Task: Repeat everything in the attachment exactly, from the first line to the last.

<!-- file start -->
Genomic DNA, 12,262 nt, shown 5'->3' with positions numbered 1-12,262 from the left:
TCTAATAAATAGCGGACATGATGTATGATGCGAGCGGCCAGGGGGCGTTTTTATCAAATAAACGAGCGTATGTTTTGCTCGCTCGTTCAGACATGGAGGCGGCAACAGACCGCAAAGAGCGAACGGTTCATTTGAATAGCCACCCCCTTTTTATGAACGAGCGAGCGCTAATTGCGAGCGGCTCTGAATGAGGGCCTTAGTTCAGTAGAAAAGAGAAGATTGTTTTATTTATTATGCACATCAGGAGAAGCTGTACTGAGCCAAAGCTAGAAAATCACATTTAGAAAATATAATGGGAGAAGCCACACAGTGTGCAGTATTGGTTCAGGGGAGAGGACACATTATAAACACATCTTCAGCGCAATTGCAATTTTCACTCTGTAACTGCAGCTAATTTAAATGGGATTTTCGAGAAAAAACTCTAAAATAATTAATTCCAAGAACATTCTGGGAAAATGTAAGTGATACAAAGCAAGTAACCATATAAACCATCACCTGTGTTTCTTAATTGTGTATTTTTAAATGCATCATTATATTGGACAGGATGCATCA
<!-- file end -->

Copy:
Genomic DNA, 12,262 nt, shown 5'->3' with positions numbered 1-12,262 from the left:
TCTAATAAATAGCGGACATGATGTATGATGCGAGCGGCCAGGGGGCGTTTTTATCAAATAAACGAGCGTATGTTTTGCTCGCTCGTTCAGACATGGAGGCGGCAACAGACCGCAAAGAGCGAACGGTTCATTTGAATAGCCACCCCCTTTTTATGAACGAGCGAGCGCTAATTGCGAGCGGCTCTGAATGAGGGCCTTAGTTCAGTAGAAAAGAGAAGATTGTTTTATTTATTATGCACATCAGGAGAAGCTGTACTGAGCCAAAGCTAGAAAATCACATTTAGAAAATATAATGGGAGAAGCCACACAGTGTGCAGTATTGGTTCAGGGGAGAGGACACATTATAAACACATCTTCAGCGCAATTGCAATTTTCACTCTGTAACTGCAGCTAATTTAAATGGGATTTTCGAGAAAAAACTCTAAAATAATTAATTCCAAGAACATTCTGGGAAAATGTAAGTGATACAAAGCAAGTAACCATATAAACCATCACCTGTGTTTCTTAATTGTGTATTTTTAAATGCATCATTATATTGGACAGGATGCATCA